Mythologist | Author | Speaker | Illustrator

March 3, 2009

First published March 2, 2009

 in Corporate Dossier

The Poison of Stagnation

First Published in Corporate Dossier, December 2008.

Last Sunday, Shivkumar got transfer orders, and he is upset. For years he has served the company loyally, taken not a single day leave, made it to office even when he had fever. Never late to office, he has worked diligently, doing all his work, even those of others, staying back in office every day, leaving only after his boss had left, making sure that all is in order.All his life he had stayed in Lucknow, in his family house. He walked to work and enjoyed the neighborhood. Now this! How could they do this to him? How could they transfer him to Allahabad? Yes, the new office needed setting up, but why him? Surely they could send someone junior, or someone more experienced in setting up new offices? He had not taken a promotion so that he could stay here. He was willing to take a pay cut to stay here. He just did not want to go to Allahabad. But this new boss, the one who came from Delhi, is a scoundrel. He just will not listen. “You must go to Allahabad, Shivkumarji. The company needs you to do this. And I need you to do this. And it is for your own good.” Your own good? How can it be for his good? Moving to a new place, a new neighborhood, a new house, the headache of school admissions, the pain of shifting furniture. And who would look after his family house while he was away? And his parents? Would they also have to move? His mother would never agree.

Shivkumar does not know this. But he is what Kaliya had become to Yamuna — poisonous. There was a bend in the river Yamuna near Vrindavan that was shunned by all the cowherds and cows. The water there was lethal. Even a blade of grass that fell into these waters shriveled in an instant. This was the result of the poison that a great serpent called Kaliya spat out each day. When Krishna learnt of this, he decided to tackle the serpent. “Don’t!” shouted his friends but Krishna would hear none of it. He jumped into the river and began splashing about in glee, laughing at his friends who stood on the river banks begging him to come back. The disturbance caused Kaliya to stir and rise up from the riverbed. He sprang up and grabbed Krishna in his coils. He spread his hood and prepared to strike the young lad, but to his astonishment, Krishna turned out to be a nimble fighter, slipping out of his coils with ease and striking him hard on his hood. Before Kaliya could react, Krishna had leapt on his hood and was dancing on it. No, that was no dance; he was being kicked into submission. “Go, go, go,” Krishna said. Kaliya resisted. He thrashed about, swung his tail like the trunk of an elephant and shook his hood, he hissed and he bared his fangs, he twisted and turned, rose up and went down the water, determined to shake Krishna off. But Krishna stood firm on his hood and grabbed his tail. He kept kicking Kaliya’s head, shouting, “Go, go, go.” Kaliya refused. “Why?” asked Krishna in a voice that was kind but firm. “Because,” said Kaliya, “I am afraid. Beyond this bend lurks the hawk, Garuda. I am terrified of him. If he sees me, he will swoop down from the skies and grab me by his talons and make a meal out of me. Here, I am unseen. Here, I am safe.” Krishna smiled and said, “Life is about movement, not stagnation. You cannot let fear paralyze you. The more you stay here, the more you poison the waters. Go, don’t be afraid. Have faith. You will survive. Just move. You will find a way to outwit Garuda and overcome your fear of him. You will. Trust me.”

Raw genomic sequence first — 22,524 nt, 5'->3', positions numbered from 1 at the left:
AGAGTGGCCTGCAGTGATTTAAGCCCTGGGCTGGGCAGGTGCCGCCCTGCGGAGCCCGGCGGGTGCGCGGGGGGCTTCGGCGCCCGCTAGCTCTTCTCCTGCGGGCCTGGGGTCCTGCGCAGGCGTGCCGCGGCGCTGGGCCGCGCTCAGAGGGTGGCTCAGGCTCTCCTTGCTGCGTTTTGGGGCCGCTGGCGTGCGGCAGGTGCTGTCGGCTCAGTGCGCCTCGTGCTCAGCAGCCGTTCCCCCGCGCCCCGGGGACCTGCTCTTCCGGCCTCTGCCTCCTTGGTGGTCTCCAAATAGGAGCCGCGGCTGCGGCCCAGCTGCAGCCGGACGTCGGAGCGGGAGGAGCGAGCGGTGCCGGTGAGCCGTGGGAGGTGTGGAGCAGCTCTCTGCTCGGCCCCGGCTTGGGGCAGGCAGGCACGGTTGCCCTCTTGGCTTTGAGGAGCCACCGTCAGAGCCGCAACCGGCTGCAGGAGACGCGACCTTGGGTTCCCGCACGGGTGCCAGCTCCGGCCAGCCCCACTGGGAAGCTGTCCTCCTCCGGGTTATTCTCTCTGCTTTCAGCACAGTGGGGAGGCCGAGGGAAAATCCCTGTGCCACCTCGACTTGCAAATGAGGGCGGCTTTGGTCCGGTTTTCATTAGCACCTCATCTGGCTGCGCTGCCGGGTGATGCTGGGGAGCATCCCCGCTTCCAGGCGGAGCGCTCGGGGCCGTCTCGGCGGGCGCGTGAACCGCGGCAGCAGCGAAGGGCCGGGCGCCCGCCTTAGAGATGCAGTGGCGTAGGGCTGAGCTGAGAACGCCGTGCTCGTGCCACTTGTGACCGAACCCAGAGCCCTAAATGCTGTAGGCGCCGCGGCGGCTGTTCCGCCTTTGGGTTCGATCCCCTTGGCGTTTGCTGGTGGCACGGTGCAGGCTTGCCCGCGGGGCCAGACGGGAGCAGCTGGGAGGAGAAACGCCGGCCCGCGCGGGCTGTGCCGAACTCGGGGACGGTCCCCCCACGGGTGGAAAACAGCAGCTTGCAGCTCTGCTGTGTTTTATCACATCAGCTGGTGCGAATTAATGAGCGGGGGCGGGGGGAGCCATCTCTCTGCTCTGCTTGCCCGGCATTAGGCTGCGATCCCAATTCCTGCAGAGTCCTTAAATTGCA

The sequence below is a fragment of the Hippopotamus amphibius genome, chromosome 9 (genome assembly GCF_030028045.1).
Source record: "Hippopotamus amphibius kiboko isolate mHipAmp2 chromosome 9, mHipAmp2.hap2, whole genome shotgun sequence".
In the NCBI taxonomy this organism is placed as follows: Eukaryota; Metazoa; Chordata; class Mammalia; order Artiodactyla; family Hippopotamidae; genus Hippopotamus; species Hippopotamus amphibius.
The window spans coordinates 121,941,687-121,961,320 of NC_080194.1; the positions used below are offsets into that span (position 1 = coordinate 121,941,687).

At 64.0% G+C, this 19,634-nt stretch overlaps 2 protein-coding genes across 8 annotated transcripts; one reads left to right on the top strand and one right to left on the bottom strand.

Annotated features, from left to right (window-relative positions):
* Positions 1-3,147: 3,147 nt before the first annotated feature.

In images, Kaliya, the serpent, is shown with a hood. A Cobra spreads its hood only when it is stationary. When it is mobile it does not have a hood. The hooded Kaliya thus represents stillness. When Kaliya refuses to move, the water around him becomes poisonous. This clearly is a metaphor for one’s refusal to change out of fear — the refusal to move out of the zone of comfort, because exploration of the unknown terrifies us. Kaliya is terrified of Garuda. Garuda is at once a real fear and an imagined fear. Garuda is the bottleneck to Kaliya’s movement, to Kaliya’s growth, to Kaliya’s conquest of his own insecurity. What seems like punishment to Kaliya, is actually a lesson in wisdom. “Go,” says Krishna, “Move on, face life, don’t hide. Swim in the river as you are supposed to. The more you hide, the more you harm yourself and others around you.”

Shivkumar believes his boss from Delhi is Kaliya who needs to be kicked back by Krishna. But in fact, he is the Kaliya. His boss has recognized his potential — his ability to contribute so much more, not just to the organization but also to himself. Shivakumar short sells himself, even to himself. He hides behind apparent contentment. Yet, he is envious of the young ones in the company who have been promoted and who have been given better bonuses and incentives. He resents other people’s success. He wants success to come to him — but he refuses to change anything in his life. He will not compromise on his routines, in his working style, in his dealings with people. He likes things to stay the way they are. He gets angry when friends move on to other cities, to other jobs. He gets upset when bosses accept transfers, when the houses in the neighborhood are broken down to make way for new structures. He loves telling all those who are willing to hear, “Those were the days!”

Things are changing every day around Shivkumar. But Shivkumar is refusing to adapt. Before him is an opportunity to experience something new. A transfer, a new city, a new job, new friends, new opportunities. But he is afraid. Garuda lurks beyond the bend of his river. He is angry with Krishna. He does not want to go. But Krishna’s dance will not stop. The transfer order will not be revoked, and he will be told, “Go, go, go.”

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